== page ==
51. Wan R, McKenzie CA, Taylor D, Camporota L, Ostermann M. Acute kidney injury as a risk factor of hyperactive delirium: a case control study. J Crit Care. (2020) 55:194–7. doi: 10.1016/j.jcrc.2019.10.013

PubMed Abstract | CrossRef Full Text | Google Scholar

52. Khwaja A. KDIGO clinical practice guidelines for acute kidney injury. Nephron Clin Pract. (2012) 120:c179–84. doi: 10.1159/000339789

PubMed Abstract | CrossRef Full Text | Google Scholar

53. Grigoryev DN, Liu M, Hassoun HT, Cheadle C, Barnes KC, Rabb H. The local and systemic inflammatory transcriptome after acute kidney injury. J Am Soc Nephrol. (2008) 19:547–58. doi: 10.1681/ASN.2007040469

PubMed Abstract | CrossRef Full Text | Google Scholar

54. Siew ED, Fissell WH, Tripp CM, Blume JD, Wilson MD, Clark AJ, et al. Acute kidney injury as a risk factor for delirium and coma during critical illness. Am J Respir Crit Care Med. (2017) 195:1597–607. doi: 10.1164/rccm.201603-0476OC

PubMed Abstract | CrossRef Full Text | Google Scholar

55. Liu M, Liang Y, Chigurupati S, Lathia JD, Pletnikov M, Sun Z, et al. Acute kidney injury leads to inflammation and functional changes in the brain. J Am Soc Nephrol. (2008) 19:1360–70. doi: 10.1681/ASN.2007080901

PubMed Abstract | CrossRef Full Text | Google Scholar

56. Kotfis K, Slozowska J, Listewnik M, Szylińska A, Rotter I. The impact of acute kidney injury in the perioperative period on the incidence of postoperative delirium in patients undergoing coronary artery bypass grafting-observational cohort study. Int J Environ Res Public Health. (2020) 17:1440. doi: 10.3390/ijerph17041440

PubMed Abstract | CrossRef Full Text | Google Scholar

57. Moskowitz MA, Lo EH, Iadecola C. The science of stroke: mechanisms in search of treatments. Erratum in: Neuron. 2010 Oct 6;68(1):161. Neuron. (2010) 67:181–98. doi: 10.1016/j.neuron.2010.07.002

PubMed Abstract | CrossRef Full Text | Google Scholar

58. Cannon JA, McMurray JJ, Quinn TJ. 'Hearts and minds': association, causation and implication of cognitive impairment in heart failure. Alzheimers Res Ther. (2015) 7:22. doi: 10.1186/s13195-015-0106-5

PubMed Abstract | CrossRef Full Text | Google Scholar

59. Gorelick PB, Scuteri A, Black SE, Decarli C, Greenberg SM, Iadecola C, et al. American Heart Association Stroke Council, Council on Epidemiology and Prevention, Council on Cardiovascular Nursing, Council on Cardiovascular Radiology and Intervention, and Council on Cardiovascular Surgery and Anesthesia. Vascular contributions to cognitive impairment and dementia: a statement for healthcare professionals from the american heart association/American stroke association. Stroke. (2011) 42:2672–713. doi: 10.1161/STR.0b013e3182299496

PubMed Abstract | CrossRef Full Text | Google Scholar

60. Cai S, Latour JM, Lin Y, Pan W, Zheng J, Xue Y, et al. Preoperative cardiac function parameters as valuable predictors for nurses to recognise delirium after cardiac surgery: a prospective cohort study. Eur J Cardiovasc Nurs. (2020) 19:310–9. doi: 10.1177/1474515119886155

PubMed Abstract | CrossRef Full Text | Google Scholar

61. Agostini P, Naidu B, Cieslik H, Rathinam S, Bishay E, Kalkat MS, et al. Comparison of recognition tools for postoperative pulmonary complications following thoracotomy. Physiotherapy. (2011) 97:278–83. doi: 10.1016/

PubMed Abstract | CrossRef Full Text | Google Scholar

62. Sugimura Y, Sipahi NF, Mehdiani A, Petrov G, Awe M, Minol JP, et al. Risk and consequences of postoperative delirium in cardiac surgery. Thorac Cardiovasc Surg. (2020) 68:417–24. doi: 10.1055/s-0040-1708046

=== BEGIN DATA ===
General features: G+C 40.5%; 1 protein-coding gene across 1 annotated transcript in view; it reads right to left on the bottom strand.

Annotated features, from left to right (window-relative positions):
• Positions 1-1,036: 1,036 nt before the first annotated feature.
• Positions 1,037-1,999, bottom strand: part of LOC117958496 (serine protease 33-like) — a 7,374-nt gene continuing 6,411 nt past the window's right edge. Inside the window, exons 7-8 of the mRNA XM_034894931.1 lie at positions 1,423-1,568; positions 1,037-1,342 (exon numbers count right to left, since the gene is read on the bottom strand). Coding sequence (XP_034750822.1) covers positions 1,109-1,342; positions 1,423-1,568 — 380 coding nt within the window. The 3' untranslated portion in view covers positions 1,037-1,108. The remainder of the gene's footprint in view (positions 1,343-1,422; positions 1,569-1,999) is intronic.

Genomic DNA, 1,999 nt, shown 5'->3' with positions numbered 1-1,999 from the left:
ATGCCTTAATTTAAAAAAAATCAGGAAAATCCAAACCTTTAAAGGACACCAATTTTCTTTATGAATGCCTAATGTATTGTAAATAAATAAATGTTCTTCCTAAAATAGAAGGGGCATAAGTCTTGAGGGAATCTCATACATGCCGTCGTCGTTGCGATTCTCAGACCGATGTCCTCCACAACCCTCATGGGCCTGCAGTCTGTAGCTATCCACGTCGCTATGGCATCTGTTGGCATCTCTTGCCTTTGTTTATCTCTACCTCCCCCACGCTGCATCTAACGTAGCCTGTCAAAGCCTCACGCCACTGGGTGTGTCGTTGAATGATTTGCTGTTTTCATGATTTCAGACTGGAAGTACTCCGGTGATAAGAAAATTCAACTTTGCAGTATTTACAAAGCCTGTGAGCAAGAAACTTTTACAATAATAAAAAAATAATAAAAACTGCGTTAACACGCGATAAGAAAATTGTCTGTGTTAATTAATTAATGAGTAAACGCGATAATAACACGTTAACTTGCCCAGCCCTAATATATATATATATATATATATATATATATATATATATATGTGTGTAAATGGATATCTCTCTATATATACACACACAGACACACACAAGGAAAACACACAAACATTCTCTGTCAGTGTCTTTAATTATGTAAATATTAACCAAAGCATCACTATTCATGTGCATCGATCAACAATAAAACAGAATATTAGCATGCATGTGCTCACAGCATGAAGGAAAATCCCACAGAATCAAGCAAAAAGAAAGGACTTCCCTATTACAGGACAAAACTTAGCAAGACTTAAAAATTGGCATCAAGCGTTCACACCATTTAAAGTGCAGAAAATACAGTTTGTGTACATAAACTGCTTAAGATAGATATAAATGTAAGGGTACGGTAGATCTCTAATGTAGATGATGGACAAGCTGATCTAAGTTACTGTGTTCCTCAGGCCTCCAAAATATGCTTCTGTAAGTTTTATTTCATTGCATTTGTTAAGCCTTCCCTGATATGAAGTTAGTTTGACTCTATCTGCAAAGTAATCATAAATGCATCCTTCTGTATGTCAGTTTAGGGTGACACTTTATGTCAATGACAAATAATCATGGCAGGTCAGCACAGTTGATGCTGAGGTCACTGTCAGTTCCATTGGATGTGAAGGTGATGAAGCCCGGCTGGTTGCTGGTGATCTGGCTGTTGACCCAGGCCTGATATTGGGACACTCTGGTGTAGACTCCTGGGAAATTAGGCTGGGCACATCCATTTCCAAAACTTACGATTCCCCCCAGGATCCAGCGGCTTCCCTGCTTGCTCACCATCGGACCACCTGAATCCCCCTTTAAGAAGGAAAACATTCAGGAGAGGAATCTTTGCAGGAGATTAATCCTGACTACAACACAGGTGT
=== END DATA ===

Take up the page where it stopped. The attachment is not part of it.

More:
PubMed Abstract | CrossRef Full Text | Google Scholar

63. Hsieh SJ, Soto GJ, Hope AA, Ponea A, Gong MN. The association between acute respiratory distress syndrome, delirium, and in-hospital mortality in intensive care unit patients. Am J Respir Crit Care Med. (2015) 191:71–8. doi: 10.1164/rccm.201409-1690OC

PubMed Abstract | CrossRef Full Text | Google Scholar

64. Wilcox ME, Brummel NE, Archer K, Ely EW, Jackson JC, Hopkins RO. Cognitive dysfunction in ICU patients: risk factors, predictors, and rehabilitation interventions. Crit Care Med. (2013) 41(9 Suppl 1):S81–98. doi: 10.1097/CCM.0b013e3182a16946

PubMed Abstract | CrossRef Full Text | Google Scholar

65. Hopkins RO, Weaver LK, Pope D, Orme JF, Bigler ED, Larson-LOHR V. Neuropsychological sequelae and impaired health status in survivors of severe acute respiratory distress syndrome. Am J Respir Crit Care Med. (1999) 160:50–6. doi: 10.1164/ajrccm.160.1.9708059

PubMed Abstract | CrossRef Full Text | Google Scholar

66. Torbic H, Duggal A. Antipsychotics, delirium, and acute respiratory distress syndrome: what is the link? Pharmacotherapy. (2018) 38:462–9. doi: 10.1002/phar.2093

PubMed Abstract | CrossRef Full Text | Google Scholar

Keywords: type A aortic dissection, postoperative delirium, predictive model, nursing, factor

Citation: He JF, Ling Q and Chen YH (2021) Construction and Application of a Model for Predicting the Risk of Delirium in Postoperative Patients With Type a Aortic Dissection. Front. Surg. 8:772675. doi: 10.3389/fsurg.2021.772675

Received: 08 September 2021; Accepted: 11 October 2021;
Published: 18 November 2021.

Edited by:

Mohamad Bashir, SRM University, India

Reviewed by:

Bleri Celmeta, Istituto Clinico Sant'Ambrogio, Italy
Maruti Haranal, National Heart Institute, Malaysia

Copyright © 2021 He, Ling and Chen. This is an open-access article distributed under the terms of the Creative Commons Attribution License (CC BY). The use, distribution or reproduction in other forums is permitted, provided the original author(s) and the copyright owner(s) are credited and that the original publication in this journal is cited, in accordance with accepted academic practice. No use, distribution or reproduction is permitted which does not comply with these terms.

*Correspondence: Yuhong Chen,